Update: The code of the South required the lynch mob to be at the train stop just because the black boys threw the white boys off the train. No black person was allowed to get away with raising a hand to a white person. Obviously the mob would be even more likely to lynch the black boys/men accused of rape.

So when Victoria Price called "Rape!" she was essentially saying, "I'll show you how to put these [word omitted] in their place -- I'll say they raped me." This is in addition to her wanting to keep them from investigating her hobo-ing, which is punishable as vagrancy, and pimping for Ruby Bates. Victoria had never been "the fair flower of Southern gentility" before and must have been a sociopath (consequences to other people don't enter a sociopath's mind).

If the boys who had a fistfight had been white and the ones who got thrown off the train had walked to the nearest sheriff's office and said they wanted to file a charge of assault, the sheriff probably would have said they'll get away before we catch them and I'm liable to charge all of you with vagrancy, so go away and quit bothering me.

I also think if "The Haywood Patterson Story" was made into a movie, a young Laurence Fishburne would have looked just like him. Just goes to show how superficial people are! In other words, Haywood Patterson did look kind of aggressive. If he had looked like Anthony Anderson and had not started slugging it out with the white guy who evidently tripped him or whom Patterson tripped or however it started, the whole thing would not have happened. Patterson did spend the longest time in jail, from the time of the alleged assault, March 1931, through his escape in 1948. Then he was re-arrested and died in jail of cancer in 1952.

If I am saying Patterson was "guilty" of being "mean-looking," please forgive me as I am contrasting it with one of the other guys who was blind in one eye and only had about 25% of normal vision in the other eye and was hobo-ing from place to place trying to earn money to buy glasses so he could rejoin the human race. Would have been better for him if he had been a blind hermit.
12 of 14 people found the following review helpful
A Particle of Decency Shines Through the Years 12 Nov. 2007
By Grady Harp - Published on
Format: DVD
Movies such as HEAVENS FALL are poignant reminders of the cruel history of this country that still makes us bow our heads in shame. The story by writer/director Terry Green is a sensitive recreation of the re-trial of an African American man (one of nine) condemned to death in Scottsboro, Alabama in 1931 for the supposed gang rape of two white women, a trial with an all-white seated jury who took only 20 minutes to deliberate and convict the young men. It is a study of racism in the South in the 1930s and while the viewer would hope that the ending is triumphant, the story quietly fades with a particle decency represented by a New York trial lawyer and a sympathetic judge who opened the door to the beginnings of seated African American jurists. It is powerful in content: it is magnificent movie making.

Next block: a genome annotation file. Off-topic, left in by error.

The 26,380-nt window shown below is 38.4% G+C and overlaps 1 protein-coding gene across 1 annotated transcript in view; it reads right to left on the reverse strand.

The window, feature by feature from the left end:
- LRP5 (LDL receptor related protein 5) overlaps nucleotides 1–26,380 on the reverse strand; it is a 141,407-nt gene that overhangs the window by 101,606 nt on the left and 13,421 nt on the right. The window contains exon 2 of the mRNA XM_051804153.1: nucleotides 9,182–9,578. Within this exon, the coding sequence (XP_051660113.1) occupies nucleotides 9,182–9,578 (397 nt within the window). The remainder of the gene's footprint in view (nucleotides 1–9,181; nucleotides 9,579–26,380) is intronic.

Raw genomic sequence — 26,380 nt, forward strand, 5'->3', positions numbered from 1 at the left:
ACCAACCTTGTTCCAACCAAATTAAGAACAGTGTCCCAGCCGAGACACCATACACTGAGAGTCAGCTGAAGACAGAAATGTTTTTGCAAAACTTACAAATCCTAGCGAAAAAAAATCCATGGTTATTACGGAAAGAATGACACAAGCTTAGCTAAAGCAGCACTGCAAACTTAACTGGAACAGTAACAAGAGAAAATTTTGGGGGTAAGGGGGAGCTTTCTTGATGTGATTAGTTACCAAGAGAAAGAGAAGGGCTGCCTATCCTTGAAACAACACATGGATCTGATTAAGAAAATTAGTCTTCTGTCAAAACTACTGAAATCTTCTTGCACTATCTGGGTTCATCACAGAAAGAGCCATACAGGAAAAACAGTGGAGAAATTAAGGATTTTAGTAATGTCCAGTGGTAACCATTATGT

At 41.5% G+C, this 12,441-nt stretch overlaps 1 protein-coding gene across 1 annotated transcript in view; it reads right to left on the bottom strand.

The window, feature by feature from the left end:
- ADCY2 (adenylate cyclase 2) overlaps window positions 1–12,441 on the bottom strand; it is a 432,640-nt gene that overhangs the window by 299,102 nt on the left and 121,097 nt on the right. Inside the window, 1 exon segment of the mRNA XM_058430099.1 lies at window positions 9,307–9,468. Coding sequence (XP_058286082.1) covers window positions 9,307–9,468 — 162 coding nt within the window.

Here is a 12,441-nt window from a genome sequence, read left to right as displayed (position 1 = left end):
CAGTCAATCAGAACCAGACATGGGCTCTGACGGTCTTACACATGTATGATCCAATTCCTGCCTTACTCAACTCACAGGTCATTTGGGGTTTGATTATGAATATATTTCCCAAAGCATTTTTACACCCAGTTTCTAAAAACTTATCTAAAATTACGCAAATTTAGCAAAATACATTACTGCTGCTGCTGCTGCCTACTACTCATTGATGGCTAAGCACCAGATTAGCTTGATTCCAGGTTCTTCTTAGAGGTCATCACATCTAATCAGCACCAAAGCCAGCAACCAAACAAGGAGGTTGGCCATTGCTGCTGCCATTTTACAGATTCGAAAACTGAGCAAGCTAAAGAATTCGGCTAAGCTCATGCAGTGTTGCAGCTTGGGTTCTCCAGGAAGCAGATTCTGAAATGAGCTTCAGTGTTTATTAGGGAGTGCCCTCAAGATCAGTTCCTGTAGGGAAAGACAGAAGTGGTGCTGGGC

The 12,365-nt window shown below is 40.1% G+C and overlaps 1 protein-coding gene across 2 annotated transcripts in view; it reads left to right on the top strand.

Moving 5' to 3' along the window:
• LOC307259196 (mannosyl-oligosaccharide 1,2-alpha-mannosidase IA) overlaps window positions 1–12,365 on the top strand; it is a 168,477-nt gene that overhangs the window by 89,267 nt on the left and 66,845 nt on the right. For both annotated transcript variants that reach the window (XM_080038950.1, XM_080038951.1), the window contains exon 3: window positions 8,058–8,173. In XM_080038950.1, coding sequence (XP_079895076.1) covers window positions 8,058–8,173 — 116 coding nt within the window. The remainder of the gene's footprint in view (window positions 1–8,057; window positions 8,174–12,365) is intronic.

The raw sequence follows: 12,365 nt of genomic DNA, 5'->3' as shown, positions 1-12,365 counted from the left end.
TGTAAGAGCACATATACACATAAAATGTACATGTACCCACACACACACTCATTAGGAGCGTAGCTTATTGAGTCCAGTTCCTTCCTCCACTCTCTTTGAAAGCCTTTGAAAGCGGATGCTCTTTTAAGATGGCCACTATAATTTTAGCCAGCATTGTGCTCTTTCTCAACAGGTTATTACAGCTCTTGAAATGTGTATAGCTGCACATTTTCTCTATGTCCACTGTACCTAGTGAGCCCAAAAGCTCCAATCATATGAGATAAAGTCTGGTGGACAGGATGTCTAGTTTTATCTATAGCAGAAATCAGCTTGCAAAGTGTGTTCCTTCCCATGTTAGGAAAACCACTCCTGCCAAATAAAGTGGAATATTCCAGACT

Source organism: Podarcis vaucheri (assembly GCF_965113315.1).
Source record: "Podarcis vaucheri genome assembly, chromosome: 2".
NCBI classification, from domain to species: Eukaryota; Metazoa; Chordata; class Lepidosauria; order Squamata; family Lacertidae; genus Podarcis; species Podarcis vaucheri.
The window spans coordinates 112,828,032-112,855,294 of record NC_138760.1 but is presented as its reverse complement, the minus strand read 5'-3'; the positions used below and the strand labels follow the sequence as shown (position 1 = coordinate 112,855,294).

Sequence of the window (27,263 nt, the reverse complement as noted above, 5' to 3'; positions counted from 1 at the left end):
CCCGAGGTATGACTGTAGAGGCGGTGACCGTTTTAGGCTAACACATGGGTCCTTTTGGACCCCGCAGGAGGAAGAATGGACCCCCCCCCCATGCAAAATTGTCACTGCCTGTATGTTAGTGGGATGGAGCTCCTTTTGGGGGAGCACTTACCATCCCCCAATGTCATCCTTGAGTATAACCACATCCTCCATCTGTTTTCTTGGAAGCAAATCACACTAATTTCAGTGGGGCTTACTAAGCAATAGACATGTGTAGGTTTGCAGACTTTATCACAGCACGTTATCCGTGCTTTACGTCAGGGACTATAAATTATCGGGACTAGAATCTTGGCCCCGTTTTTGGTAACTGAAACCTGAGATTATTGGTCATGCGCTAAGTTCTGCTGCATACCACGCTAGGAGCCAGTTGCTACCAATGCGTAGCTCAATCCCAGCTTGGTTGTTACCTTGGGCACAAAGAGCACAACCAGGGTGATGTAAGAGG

Samuel Leibowitz (Timothy Hutton) travels to Alabama form his offices in New York in 1933, to represent the nine condemned men after a Supreme Court ruling opened the door for a retrial. Leibowitz meets the prosecuting attorney Thomas Knight, Jr. (Bill Sage), more devoted to his potential career advancement than to his role as prosecutor, and the judge assigned to the case - James Horton (David Strathairn). Leibowitz interviews the nine condemned men and Haywood Patterson (B.J. Britt) is the first to be re-tried. Careful investigation uncovers the shaky case that convicted the men and Leibowitz, with the aid of the attorneys who pleaded the case before the Supreme Court, attempt to gain a racially mixed jury without success. Sent to cover the trial is a young reporter from Chicago (Anthony Mackie) who witnesses the racial hatred in the South first hand. His presence adds credibility to the proceedings. During the trial Leibowitz calls as witnesses the two women who made the false accusations - Victoria Price (LeeLee Sobieski) and Ruby Bates (Azura Skye) - and despite evidence clearing the nine men the trial ends in defeat. But that is only the beginning of a story that persists to this day. This is a true story about how racial hate tore the South apart in the 1930s, but it is also the story of how a few honest people tried to alter history.

The cast is uniformly excellent, with Strathairn, Hutton, Skye, and Sage giving potent performances. The climate of the times is well captured by the cinematography of Paul Sanchez, the costumes by Lisa Davis, the fine editing by Suzy Elmiger, and the simple but effective musical score by Tony Llorens. This is a film everyone should see, not only because of the need to re-examine this part of our history, but also because it is such a fine example of American cinema. Grady Harp, November 07